William Drenttel | Essays

Learning from Las Vegas: The Book That (Still) Takes My Breath Away

Why did its authors hate the design of this book so much?

In 1999, I wrote a piece for Lingua Franca mentioning SMLXL (Rem Koolhaas and Bruce Mau) in which I naively suggested that, "Not since Robert Venturi's [et al] Learning from Las Vegas has the design of a book so eloquently expressed the point of view of its authors." Of course, I was speaking of the work of Muriel Cooper, the MIT designer.

Roger Conover, the architecture editor at MIT Press wrote me a long letter telling the true story. "Robert Venturi and Denise Scott-Brown [and Steven Izenour] found her design so offensive and anathematical to their ideas that they threatened to withdraw publication. There was a knock-down fight between Muriel and Denise, both of them refusing to compromise. The deal we made with them was to go ahead with the cloth edition as Muriel had designed it, and then let them design the second edition — the smaller book which is still in print and which bears very little comparison to the original edition with the glassine wrappers — which in Muriel's view DID reflect the ideas of the authors. But in the author's eyes did not. Perhaps because they could not see as well as Muriel [sic] could the monument that they were in fact building even as they of spoke of anti-monumentality."

Thirty years after its original publication, Visible Language has created a special issue titled, "Instruction and Provocation, Or Relearning from Las Vegas." Among its (very academic) essays is this same story, retold by Michael Golec. Here, he casts a different net: an articulation of the "dynamic (or subjective)" in the 1972 edition by Muriel Cooper versus the "deadpan (and objective)" in the 1977 revised edition by Denise Scott-Brown. It took five years, but the authors got their way: a cheaper, more traditional edition that became a classic in classrooms. But it's also a less complex, less rich rendition of this seminal text. Ironically, the authors acted fearfully in the face of the very chaos that made their visual documentation so compelling.

An early example of the designer as auteur, this piece of design history is all about a book few have actually seen. Learning from Las Vegas (1972) is, after all, now a $3500 rare book. Meanwhile, the author's 1977 version is available for $13.27 as a cheap paperback.

There is further history here, as Muriel Cooper, who died in 1994, can be read both backwards and forwards. Forwards, she became the director of the Visible Language Workshop at the MIT Media Lab. (Janet Abrams reflects on her 1994 interviews with Muriel Cooper at MIT in the current issue of ID Magazine.) Her work with dynamic typography in three-dimensional space was the beginning of her impact on interactive design, and a decade later, her influence is still evident. (This Intel commercial by Imaginary Forces/Mark Zurolo is a case in point.)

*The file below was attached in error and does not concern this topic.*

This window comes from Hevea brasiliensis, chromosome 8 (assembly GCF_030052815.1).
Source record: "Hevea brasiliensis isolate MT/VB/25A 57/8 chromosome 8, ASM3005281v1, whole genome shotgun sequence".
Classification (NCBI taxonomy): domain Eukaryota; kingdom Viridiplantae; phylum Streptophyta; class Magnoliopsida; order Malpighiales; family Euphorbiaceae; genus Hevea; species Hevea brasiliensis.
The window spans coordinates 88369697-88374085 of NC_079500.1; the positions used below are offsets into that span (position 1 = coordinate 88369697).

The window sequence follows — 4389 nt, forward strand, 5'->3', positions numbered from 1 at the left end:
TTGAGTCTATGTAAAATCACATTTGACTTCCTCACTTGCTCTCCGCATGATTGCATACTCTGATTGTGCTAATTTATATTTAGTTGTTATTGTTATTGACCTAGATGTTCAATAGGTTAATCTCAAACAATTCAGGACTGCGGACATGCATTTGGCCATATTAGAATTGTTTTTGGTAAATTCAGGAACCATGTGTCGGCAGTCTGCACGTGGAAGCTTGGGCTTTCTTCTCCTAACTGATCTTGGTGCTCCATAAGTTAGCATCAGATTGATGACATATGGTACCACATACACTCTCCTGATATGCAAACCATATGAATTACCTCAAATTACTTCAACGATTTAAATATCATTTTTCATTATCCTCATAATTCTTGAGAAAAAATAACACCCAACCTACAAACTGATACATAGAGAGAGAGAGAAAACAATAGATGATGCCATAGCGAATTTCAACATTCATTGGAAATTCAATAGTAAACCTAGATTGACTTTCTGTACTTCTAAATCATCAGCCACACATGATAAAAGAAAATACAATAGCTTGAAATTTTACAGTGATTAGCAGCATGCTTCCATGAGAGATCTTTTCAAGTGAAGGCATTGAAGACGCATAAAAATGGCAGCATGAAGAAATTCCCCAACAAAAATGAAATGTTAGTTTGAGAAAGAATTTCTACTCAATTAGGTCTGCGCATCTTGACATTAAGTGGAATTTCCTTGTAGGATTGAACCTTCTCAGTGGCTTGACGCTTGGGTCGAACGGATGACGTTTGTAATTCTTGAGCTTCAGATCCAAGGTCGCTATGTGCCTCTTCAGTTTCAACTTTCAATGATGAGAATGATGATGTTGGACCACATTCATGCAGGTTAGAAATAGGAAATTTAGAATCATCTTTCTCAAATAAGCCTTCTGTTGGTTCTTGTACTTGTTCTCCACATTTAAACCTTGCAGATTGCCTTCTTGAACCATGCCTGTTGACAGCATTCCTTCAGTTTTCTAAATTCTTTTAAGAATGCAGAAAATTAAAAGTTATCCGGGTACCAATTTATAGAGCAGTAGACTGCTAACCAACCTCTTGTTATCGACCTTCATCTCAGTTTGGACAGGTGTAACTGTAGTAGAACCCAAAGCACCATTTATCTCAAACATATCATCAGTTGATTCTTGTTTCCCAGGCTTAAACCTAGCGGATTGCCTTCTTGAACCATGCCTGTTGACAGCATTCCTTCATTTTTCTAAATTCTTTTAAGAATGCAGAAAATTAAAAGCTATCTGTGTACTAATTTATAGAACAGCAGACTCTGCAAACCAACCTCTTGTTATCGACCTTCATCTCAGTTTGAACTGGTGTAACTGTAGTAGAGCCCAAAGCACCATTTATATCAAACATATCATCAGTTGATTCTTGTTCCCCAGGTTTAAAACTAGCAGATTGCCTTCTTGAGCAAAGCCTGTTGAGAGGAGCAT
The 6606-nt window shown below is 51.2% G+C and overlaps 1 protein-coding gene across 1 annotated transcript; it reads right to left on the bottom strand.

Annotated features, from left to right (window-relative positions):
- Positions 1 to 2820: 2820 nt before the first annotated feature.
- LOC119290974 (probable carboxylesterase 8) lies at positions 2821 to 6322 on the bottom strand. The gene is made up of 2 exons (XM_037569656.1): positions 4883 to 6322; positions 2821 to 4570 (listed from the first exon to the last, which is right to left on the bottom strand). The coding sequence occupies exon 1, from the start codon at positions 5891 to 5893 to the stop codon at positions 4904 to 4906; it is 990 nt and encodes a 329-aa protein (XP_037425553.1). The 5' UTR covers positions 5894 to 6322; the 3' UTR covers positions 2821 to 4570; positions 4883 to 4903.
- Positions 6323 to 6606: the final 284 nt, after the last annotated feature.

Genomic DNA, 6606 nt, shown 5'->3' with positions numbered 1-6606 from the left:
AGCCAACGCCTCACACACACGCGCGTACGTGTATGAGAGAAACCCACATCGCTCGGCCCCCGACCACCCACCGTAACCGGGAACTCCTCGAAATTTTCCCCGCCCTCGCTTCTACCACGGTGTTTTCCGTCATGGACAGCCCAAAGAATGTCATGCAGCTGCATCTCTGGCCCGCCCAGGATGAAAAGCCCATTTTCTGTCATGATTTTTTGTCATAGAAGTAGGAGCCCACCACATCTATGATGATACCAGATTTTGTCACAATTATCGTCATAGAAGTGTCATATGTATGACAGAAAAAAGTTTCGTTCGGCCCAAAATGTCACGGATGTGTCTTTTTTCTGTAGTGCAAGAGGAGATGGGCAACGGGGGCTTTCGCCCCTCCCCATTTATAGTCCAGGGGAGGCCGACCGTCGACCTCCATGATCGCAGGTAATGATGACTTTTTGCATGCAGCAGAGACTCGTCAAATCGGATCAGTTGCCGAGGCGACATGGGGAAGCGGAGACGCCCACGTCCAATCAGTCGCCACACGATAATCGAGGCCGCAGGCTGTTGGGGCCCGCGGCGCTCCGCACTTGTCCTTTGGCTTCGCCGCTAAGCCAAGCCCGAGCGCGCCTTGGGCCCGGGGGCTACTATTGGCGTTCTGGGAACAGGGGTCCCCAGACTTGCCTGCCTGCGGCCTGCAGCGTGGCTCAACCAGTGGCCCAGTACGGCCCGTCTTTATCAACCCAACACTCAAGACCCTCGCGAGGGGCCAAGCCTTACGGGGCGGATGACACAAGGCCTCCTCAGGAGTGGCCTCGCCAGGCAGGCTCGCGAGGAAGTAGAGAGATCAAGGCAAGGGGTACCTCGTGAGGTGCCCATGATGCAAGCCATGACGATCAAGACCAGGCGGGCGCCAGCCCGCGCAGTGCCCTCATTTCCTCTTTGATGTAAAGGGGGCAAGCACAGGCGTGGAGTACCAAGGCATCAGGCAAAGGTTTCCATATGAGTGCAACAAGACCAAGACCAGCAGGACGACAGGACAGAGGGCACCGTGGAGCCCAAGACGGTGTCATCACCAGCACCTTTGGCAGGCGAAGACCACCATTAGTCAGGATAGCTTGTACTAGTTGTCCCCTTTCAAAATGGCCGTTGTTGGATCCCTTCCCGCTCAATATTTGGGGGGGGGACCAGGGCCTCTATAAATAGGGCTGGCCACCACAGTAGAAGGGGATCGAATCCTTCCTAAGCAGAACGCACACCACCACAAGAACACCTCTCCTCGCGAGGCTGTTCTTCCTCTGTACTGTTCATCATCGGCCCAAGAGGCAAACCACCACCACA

Her amazing interpretation of Learning from Las Vegas did not come out of the blue: even in 1964, she was exploring new forms of information design in her role as design director of MIT Press. Michael Golec smartly cites the example of The View from the Road, an important and visual study of highways in the American landscape. This book not only foreshadows her typographically complex and cinematic approach to the Las Vegas project, but it obviously is the source of inspiration for approaches later adopted by Richard Saul Wurman.

Learning from Las Vegas, as designed by Muriel Cooper, was a deeply layered experience befitting the underlying argument of this text. Whatever we think of postmodernism today, this book was a fundamentally radical design in 1972 — one that quite literally upset the apple cart of Swiss modernism.

Thirty years later, it still takes my breath away.

Spread from Learning from Las Vegas, 1972

Spread from A View from the Road, 1968

Posted in: Architecture, Graphic Design, History, Media, Social Good, Technology, Theory + Criticism

Comments [19]

Architects can make wonderful collaborators for graphic designers. They can also be willful, arrogant and stubborn. Most of them are terrible at graphic design, and often see its deployment as an unwelcome imposition on their aesthetic vision. I can't tell you how many times I've been asked to create a signage program for a building and been told by an architect, "Well, we feel the building itself is the sign." (Translation: Keep your graphic design the hell off my building.)

Robert Venturi, Denise Scott-Brown and Steven Izenour created a practice that truly embraced graphic design, especially signage, and specifically undesigned, vernacular signage. But it was a radically different idea of graphic design than that which was practiced at MIT by Muriel Cooper. Cooper could have found a pretty clear design brief for herself in Venturi's Complexity and Contradiction in Modern Architecture, with its call for an architecture that would embrace the "messy vitality" of the "ugly and ordinary," as opposed to the heroic purity of Modernism.

But asking Murial Cooper to deliver an ugly and ordinary book design would be like forcing Mies van der Rohe to put a mansard roof on the Seagram Building. The conflict was inevitable. The pity is that a truly extraordinary book is trapped in a pointlessly mundane shell, and Cooper's dazzling alternative is beyond the reach of all but a few big-spending collectors.
Michael Bierut

What a great way to star the day... an article about Muriel!

I'd have loved to be a fly on the way and seen the arguments she had with Denise about the book's design... I bet things were flying all over the place. As a student of hers ('91), I remember how infuriating she could be. But - in the end - she knew what she was talking about - and for that, we loved her.
David Young

Wow. I've never seen the cloth edition before now and the paperback design seems more inert than ever. I had always wondered how MIT could let such an important book go virtually undesigned. Thanks for this post.